Cancer lawsuit launched over Japan’s Fukushima nuclear disaster

27 January 2022, 08:54

Supporters of the six plaintiffs (Mari Yamaguchi/AP)
Japan Fukushima Lawsuit. Picture: PA

Six plaintiffs who were children in 2011 and are now aged between 17 and 27 have developed thyroid cancer.

Six people who were children living in Fukushima at the time of the 2011 nuclear disaster and have since developed thyroid cancer filed a lawsuit demanding a utility pay compensation for their illnesses, which they say were triggered by massive radiation spewed from the Fukushima nuclear plant.

The people, now aged 17-27 and living in and outside of Fukushima, demand the Tokyo Electric Power Company Holdings pay a total of 616 million yen (5.4 million US dollars) in compensation.

One of the plaintiffs, identified only as a woman in her 20s, said she has had to prioritize her health over her career and has seen prejudice against thyroid cancer patients.

“But I decided to come forward and tell the truth in hopes of improving the situation for nearly 300 other people also suffering like us,” she said.

Their lawyers said it is the first group lawsuit in Japan filed by Fukushima residents over health problems linked to the nuclear disaster 11 years ago.

In a news conference after filing their lawsuit at the Tokyo District Court, a plaintiff and the mother of another plaintiff said they hoped the court would establish a correlation between the cancer and radiation leaked from the plant.

Part of Futaba town of Fukushima prefecture, Japan (Kota Endo/AP)
Part of Futaba town of Fukushima prefecture, Japan (Kota Endo/AP)

An expert panel commissioned by the Fukushima prefectural government has so far ruled out the alleged cause.

The plaintiffs, who were six to 16 years old at the time of the meltdown, were diagnosed with thyroid cancer between 2012 and 2018, their lawyers said.

Four of them had their thyroid fully removed and need to take lifetime hormonal treatment.

One of them says the cancer has since spread elsewhere.

The other two had part of their thyroid removed.

The plaintiffs are from different parts of Fukushima, including Aizu, about 72 miles west of the plant, and some of them have since moved to the Tokyo area.

More than 290 people have been diagnosed with or are suspected of having thyroid cancer, including 266 found as part of the Fukushima prefectural panel’s survey of some 380,000 residents aged 18 or younger at the time of the disaster.

The occurrence rate of 77 per 100,000 people is significantly higher than the usual 1-2 per million, their lawyers say.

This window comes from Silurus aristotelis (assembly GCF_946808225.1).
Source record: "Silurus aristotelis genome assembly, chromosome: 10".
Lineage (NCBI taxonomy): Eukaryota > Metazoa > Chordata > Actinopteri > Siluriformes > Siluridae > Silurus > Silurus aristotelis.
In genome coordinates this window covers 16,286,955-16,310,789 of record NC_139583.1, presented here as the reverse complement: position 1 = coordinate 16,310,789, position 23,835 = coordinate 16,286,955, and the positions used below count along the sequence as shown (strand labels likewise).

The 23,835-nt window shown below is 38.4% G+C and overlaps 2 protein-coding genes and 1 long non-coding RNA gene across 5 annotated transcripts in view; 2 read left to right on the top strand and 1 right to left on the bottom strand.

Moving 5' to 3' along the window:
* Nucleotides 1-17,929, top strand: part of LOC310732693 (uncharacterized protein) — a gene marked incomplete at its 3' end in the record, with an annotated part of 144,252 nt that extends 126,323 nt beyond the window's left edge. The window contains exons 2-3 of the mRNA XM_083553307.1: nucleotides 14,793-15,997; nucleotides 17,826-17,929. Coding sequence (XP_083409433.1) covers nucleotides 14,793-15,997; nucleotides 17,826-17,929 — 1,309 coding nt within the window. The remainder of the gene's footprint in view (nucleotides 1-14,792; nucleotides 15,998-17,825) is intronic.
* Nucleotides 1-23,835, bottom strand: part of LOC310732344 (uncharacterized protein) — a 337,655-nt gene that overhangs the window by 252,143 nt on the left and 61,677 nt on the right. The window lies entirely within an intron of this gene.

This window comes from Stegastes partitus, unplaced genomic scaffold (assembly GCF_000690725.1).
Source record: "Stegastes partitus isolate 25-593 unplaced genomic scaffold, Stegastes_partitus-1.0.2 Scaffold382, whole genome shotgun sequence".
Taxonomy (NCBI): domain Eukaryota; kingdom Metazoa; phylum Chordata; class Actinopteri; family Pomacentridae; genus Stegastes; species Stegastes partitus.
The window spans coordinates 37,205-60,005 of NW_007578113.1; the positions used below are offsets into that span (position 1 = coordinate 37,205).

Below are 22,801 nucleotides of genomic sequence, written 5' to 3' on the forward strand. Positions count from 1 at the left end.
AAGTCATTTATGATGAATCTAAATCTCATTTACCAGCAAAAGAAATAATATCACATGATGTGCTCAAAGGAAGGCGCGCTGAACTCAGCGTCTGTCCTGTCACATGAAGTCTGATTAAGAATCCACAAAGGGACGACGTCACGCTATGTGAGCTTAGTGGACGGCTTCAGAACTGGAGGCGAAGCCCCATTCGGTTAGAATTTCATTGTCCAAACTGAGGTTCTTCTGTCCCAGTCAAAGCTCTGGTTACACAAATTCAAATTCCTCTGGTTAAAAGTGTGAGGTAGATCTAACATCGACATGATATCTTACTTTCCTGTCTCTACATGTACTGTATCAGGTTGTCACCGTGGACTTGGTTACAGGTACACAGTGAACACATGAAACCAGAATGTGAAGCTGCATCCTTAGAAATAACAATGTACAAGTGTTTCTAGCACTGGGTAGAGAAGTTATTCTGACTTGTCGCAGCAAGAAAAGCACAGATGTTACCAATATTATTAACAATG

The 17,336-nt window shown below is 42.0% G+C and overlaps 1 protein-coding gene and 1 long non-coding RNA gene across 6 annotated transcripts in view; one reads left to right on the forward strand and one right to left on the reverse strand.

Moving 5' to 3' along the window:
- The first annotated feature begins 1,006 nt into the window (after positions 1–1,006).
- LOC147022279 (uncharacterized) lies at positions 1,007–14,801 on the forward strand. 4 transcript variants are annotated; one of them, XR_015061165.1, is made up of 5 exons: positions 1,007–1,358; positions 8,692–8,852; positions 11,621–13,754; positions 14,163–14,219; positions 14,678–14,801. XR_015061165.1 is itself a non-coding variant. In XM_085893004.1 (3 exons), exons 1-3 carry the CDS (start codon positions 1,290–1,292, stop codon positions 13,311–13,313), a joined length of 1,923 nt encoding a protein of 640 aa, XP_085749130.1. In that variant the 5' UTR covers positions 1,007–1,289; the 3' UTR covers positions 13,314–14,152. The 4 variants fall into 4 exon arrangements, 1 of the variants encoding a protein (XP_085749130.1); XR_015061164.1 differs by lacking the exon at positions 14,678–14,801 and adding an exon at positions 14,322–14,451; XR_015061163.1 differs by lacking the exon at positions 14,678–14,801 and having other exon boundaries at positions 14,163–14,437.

Supporters march in support of the plaintiffs (Mari Yamaguchi/AP)
Supporters march in support of the plaintiffs (Mari Yamaguchi/AP)

Prefectural officials and experts have said the high detection rate in Fukushima is due to overdiagnosis in many cases, which might have led to unnecessary treatment or surgery.

Some also call for an end to the blanket surveys.

Kenichi Ido, one of the plaintiffs’ lawyers, said his client’s cancer has progressed, that none of the cases involve overdiagnosis and that Tepco should be held accountable for radiation exposure unless the company can prove otherwise.

The government at the time of the accident was slow in its emergency response, and evacuation in many places was delayed due to a lack of disclosure about what was happening at the plant.

Residents trying to flee in their cars clogged roads and were stranded for hours outside while radiation leaked from the damaged reactors.

Some residents headed to evacuation centres in the direction of the radiation flow.

In a trial seeking criminal responsibility of former Tepco executives, the Tokyo District Court in 2019 found three top officials not guilty, saying they could not have foreseen the disaster.

The case has been appealed against to a high court.

By Press Association

Latest World News

See more Latest World News

Political rivals clashed at a press briefing

Political rivals clash in heated press conference after Texas shooting leaves 19 children dead

The shooter's mother insisted he was not violent

'My son was not violent' insists mother of Texas gunman who killed 21 at school

Texas School Shooting

Gunman warned of Texas school attack on social media

Police fire tear gas to disperse supporters of Pakistan’s key opposition party marching towards Islamabad

Police in Pakistan fire tear gas in bid to stop ex-PM Khan’s banned rally

Uziyah Garcia was among those killed in the shooting

Desperation becomes sorrow following Texas school shooting

Senate majority leader Chuck Schumer

Put yourselves in shoes of these parents for once, senator urges after shooting

The archbishop of San Antonio, Gustavo Garcia-Siller, comforts families

Children killed in Texas shooting were barricaded in classroom with killer

Volodymyr Zelensky

Ukraine says Russia must withdraw to pre-war positions before talks can happen

Kim Jong Un

North Korea ‘fires suspected ICBM and two other missiles into sea’

Relatives hug outside school

Biden demands gun control after 19 children killed in US school shooting

Michelle Bachelet, UN high commissioner for human rights

Chinese leader defends record to UN human rights chief

Gas pipeline

Hungary proposes removing Russian oil embargo from EU summit agenda

Ferdinand Marcos Jr, centre, raises hands

Marcos Jr proclaimed next president of Philippines after landslide election win

A building ruined by shelling

Russian shelling ‘kills six civilians’ in Donbas region

Pakistan police

Roadblocks set up in Pakistani capital to thwart Imran Khan rally

Brian Kemp

Trump suffers stinging losses in Georgia Republican contests